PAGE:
We live in a "What have you done for me lately?" world. Present-day mediocrity or failure can often obscure past glories. Just ask Kelly Clarkson.
Last night, this reality hit me once again when I was watching the AFI's special on the 100 Greatest Films of All Time. The list originally came out 10 years ago, so last night's unveiling was designed to account not only for movies released in the last decade, but also adjust for shifting opinions on the original 100 films since the initial list was unveiled.
As the updated list was revealed, one fact became clear to me. James Dean has clearly dropped the ball over the last decade.
In 1996, two of Dean's three films were on the list. "Rebel Without a Cause" was firmly planted at #59, and "Giant" was respectably at #82. On this year's list, both films were nowhere to be seen. The message seems to be clear - James Dean has slacked off the past decade and his films have been hurt as a result. The same can apparently be said for Mozart, as "Amadeus" was also left off the list, despite coming in at #53 in 1996. Quit resting on your laurels, Wolfie. It's like you haven't done anything worthwhile since the Requiem.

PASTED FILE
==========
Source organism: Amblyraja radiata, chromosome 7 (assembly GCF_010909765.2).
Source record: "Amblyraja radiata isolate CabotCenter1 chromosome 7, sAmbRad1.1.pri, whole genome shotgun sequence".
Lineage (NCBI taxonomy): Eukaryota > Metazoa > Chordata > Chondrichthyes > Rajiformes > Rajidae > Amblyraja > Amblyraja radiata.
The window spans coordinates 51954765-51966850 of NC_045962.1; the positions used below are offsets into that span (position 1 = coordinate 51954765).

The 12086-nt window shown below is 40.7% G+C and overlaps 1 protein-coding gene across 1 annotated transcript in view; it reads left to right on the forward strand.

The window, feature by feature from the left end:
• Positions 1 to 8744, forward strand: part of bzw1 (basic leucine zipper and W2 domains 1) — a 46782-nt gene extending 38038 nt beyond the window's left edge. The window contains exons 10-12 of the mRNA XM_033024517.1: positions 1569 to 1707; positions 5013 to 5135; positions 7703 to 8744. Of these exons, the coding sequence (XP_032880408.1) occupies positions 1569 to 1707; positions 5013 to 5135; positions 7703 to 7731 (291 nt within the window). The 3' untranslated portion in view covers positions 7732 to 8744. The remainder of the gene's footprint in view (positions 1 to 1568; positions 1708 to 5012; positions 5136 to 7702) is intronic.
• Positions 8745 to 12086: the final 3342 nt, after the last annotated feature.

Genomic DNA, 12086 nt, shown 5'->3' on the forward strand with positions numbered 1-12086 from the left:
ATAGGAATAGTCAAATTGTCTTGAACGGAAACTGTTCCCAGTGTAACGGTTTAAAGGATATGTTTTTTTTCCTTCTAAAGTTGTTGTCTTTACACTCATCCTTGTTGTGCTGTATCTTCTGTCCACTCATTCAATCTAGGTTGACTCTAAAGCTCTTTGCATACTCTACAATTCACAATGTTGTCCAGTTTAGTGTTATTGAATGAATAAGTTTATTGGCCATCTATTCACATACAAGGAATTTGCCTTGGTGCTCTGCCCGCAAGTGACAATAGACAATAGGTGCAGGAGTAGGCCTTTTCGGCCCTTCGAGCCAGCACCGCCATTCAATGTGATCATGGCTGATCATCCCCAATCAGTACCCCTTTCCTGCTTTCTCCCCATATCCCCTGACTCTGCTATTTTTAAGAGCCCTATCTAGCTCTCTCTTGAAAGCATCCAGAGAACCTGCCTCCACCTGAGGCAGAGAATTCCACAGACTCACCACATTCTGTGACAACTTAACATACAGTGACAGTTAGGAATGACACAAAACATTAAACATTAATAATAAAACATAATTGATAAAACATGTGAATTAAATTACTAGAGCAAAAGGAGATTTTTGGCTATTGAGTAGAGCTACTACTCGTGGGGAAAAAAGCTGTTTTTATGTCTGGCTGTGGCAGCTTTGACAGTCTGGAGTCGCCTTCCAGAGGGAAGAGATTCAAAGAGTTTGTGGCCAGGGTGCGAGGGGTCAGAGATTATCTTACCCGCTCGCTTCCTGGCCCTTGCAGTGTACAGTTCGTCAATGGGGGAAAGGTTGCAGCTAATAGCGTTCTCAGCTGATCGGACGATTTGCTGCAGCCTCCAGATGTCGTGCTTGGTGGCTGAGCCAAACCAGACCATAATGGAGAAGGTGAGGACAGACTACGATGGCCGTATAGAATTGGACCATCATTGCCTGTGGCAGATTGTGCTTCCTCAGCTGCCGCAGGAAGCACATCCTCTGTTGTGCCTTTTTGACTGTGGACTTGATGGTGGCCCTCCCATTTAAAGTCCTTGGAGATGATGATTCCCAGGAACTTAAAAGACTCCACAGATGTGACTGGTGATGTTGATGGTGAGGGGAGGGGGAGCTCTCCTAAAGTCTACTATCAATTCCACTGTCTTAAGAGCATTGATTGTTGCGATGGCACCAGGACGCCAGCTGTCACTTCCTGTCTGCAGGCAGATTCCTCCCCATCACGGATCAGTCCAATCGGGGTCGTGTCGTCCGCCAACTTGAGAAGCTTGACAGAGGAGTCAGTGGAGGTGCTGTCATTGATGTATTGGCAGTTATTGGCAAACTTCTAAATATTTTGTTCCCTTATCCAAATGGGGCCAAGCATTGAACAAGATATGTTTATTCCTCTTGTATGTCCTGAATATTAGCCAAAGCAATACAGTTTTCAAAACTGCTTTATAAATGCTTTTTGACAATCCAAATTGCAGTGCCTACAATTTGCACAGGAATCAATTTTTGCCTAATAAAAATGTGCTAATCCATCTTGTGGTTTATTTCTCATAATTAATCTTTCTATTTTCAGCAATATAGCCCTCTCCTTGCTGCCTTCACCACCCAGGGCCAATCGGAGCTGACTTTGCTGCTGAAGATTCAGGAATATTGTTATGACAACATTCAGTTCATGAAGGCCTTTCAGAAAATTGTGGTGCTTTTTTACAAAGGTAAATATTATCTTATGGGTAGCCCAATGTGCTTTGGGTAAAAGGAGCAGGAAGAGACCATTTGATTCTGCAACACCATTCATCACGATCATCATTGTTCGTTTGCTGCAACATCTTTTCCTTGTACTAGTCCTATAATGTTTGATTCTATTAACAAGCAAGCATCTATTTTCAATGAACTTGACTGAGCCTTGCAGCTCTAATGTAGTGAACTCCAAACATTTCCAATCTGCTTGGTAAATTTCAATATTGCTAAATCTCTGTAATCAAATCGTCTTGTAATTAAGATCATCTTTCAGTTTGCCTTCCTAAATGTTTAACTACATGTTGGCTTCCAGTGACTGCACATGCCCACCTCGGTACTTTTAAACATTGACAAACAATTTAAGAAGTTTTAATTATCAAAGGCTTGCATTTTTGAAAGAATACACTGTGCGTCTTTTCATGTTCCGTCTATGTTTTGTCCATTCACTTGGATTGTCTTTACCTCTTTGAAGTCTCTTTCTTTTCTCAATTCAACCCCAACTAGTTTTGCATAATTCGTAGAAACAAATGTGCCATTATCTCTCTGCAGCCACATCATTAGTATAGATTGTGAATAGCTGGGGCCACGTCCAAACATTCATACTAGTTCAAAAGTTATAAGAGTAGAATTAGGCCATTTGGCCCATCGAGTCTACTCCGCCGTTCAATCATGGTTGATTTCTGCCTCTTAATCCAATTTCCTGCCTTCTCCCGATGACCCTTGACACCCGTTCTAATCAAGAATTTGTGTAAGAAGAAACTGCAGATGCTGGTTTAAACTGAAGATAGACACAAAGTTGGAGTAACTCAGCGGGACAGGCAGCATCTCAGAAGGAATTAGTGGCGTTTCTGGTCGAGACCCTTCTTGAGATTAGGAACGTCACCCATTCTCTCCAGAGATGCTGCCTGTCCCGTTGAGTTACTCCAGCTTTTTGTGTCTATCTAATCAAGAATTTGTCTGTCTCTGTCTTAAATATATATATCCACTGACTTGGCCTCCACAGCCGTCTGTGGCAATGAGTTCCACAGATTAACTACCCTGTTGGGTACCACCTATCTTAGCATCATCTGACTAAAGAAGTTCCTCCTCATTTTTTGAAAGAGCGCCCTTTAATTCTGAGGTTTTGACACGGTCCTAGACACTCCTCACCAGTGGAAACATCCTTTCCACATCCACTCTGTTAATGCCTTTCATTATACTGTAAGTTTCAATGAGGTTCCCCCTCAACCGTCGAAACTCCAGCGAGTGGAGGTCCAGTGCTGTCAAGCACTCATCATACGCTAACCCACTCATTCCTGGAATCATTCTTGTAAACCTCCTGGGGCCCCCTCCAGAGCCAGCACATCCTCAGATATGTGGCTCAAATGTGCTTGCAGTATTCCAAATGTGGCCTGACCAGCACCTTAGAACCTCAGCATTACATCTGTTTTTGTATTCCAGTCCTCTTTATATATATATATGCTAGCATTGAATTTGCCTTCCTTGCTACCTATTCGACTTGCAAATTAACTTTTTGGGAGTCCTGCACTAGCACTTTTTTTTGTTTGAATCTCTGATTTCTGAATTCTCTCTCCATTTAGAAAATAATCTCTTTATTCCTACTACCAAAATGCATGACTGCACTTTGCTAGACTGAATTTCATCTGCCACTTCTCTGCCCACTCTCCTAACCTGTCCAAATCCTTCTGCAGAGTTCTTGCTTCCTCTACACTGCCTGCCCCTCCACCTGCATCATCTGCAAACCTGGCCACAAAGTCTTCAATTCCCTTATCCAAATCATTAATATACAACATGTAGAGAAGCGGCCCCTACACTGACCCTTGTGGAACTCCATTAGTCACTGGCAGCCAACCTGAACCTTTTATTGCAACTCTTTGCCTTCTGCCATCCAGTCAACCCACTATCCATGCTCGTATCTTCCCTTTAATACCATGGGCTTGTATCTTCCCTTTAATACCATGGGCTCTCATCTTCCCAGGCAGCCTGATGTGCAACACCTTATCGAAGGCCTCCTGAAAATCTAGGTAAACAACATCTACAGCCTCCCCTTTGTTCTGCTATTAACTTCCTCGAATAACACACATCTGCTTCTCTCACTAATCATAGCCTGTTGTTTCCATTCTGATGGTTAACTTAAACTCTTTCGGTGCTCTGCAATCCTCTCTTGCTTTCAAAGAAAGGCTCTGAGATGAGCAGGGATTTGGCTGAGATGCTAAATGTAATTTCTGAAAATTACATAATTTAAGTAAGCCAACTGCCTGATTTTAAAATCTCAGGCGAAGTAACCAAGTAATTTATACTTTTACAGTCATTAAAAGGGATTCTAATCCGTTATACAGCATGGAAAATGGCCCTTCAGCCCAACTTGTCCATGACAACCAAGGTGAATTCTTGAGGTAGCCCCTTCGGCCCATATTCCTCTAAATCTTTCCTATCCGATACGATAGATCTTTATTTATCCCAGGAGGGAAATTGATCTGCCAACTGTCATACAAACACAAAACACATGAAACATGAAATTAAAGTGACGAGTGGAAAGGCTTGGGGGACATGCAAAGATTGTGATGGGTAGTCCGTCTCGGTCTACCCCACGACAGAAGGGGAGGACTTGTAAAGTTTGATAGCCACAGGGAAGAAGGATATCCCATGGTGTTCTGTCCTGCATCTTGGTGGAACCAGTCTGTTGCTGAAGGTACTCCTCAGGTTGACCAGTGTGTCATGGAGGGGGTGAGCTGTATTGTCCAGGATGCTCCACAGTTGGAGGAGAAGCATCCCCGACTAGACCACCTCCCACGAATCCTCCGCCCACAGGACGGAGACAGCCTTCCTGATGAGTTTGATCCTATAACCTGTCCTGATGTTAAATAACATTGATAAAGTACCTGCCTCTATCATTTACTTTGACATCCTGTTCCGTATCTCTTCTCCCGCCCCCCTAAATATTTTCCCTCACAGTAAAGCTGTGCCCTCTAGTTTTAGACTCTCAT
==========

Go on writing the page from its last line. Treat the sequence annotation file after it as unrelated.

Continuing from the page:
Naturally, to balance out the free fallers, there were some quick risers on the list as well. "Vertigo" flew from #61 to #9 in the past decade, and "Raging Bull" skyrocketed from #24 all the way to #4 with a bullet last night. Eat that, Schindler's List! How's that right hook taste, Lawrence of Arabia? You pansy.
Among new entries, the most baffling addition to the list had to be "The Sixth Sense," or as I like to call it, "The movie everyone in America saw in 1999, raved about, and then after thinking about it for a few minutes, realized it was actually kinda cheesy and probably not worth watching again." It inexplicably appeared at #89, ahead of "The French Connection," "Pulp Fiction," and "Goodfellas." It even beat out "Do the Right Thing." As if Spike Lee needed anything else to be pissed about.
On a related note, kudos to George Lopez for using his clout to make sure "Porky's" gets it's due in the litany of American cinema. However, if Lopez had done his homework, he would know that "Porky's" is a Canadian film, and therefore ineligible to appear on the list. Were it not for that technicality, I think it's safe to assume "Ben-Hur" would definitely have been bumped from it's spot at #100.